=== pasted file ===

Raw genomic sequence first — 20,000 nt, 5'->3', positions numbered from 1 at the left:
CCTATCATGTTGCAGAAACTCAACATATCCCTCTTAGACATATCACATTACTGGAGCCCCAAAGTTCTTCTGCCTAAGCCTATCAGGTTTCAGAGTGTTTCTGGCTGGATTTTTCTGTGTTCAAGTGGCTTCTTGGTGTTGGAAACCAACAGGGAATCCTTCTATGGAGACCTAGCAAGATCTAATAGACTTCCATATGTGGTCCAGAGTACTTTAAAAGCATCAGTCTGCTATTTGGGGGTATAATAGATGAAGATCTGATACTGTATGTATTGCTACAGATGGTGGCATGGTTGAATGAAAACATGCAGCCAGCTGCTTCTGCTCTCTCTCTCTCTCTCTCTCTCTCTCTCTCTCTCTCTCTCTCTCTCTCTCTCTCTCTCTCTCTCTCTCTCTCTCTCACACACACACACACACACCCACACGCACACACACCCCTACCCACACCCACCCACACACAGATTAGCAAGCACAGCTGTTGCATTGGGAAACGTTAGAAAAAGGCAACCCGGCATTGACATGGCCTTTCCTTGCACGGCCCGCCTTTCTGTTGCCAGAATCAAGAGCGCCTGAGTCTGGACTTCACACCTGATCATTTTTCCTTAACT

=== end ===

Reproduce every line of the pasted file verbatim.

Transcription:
Raw genomic sequence first — 20,000 nt, 5'->3', positions numbered from 1 at the left:
CCTATCATGTTGCAGAAACTCAACATATCCCTCTTAGACATATCACATTACTGGAGCCCCAAAGTTCTTCTGCCTAAGCCTATCAGGTTTCAGAGTGTTTCTGGCTGGATTTTTCTGTGTTCAAGTGGCTTCTTGGTGTTGGAAACCAACAGGGAATCCTTCTATGGAGACCTAGCAAGATCTAATAGACTTCCATATGTGGTCCAGAGTACTTTAAAAGCATCAGTCTGCTATTTGGGGGTATAATAGATGAAGATCTGATACTGTATGTATTGCTACAGATGGTGGCATGGTTGAATGAAAACATGCAGCCAGCTGCTTCTGCTCTCTCTCTCTCTCTCTCTCTCTCTCTCTCTCTCTCTCTCTCTCTCTCTCTCTCTCTCTCTCTCTCTCTCTCTCTCACACACACACACACACACCCACACGCACACACACCCCTACCCACACCCACCCACACACAGATTAGCAAGCACAGCTGTTGCATTGGGAAACGTTAGAAAAAGGCAACCCGGCATTGACATGGCCTTTCCTTGCACGGCCCGCCTTTCTGTTGCCAGAATCAAGAGCGCCTGAGTCTGGACTTCACACCTGATCATTTTTCCTTAACT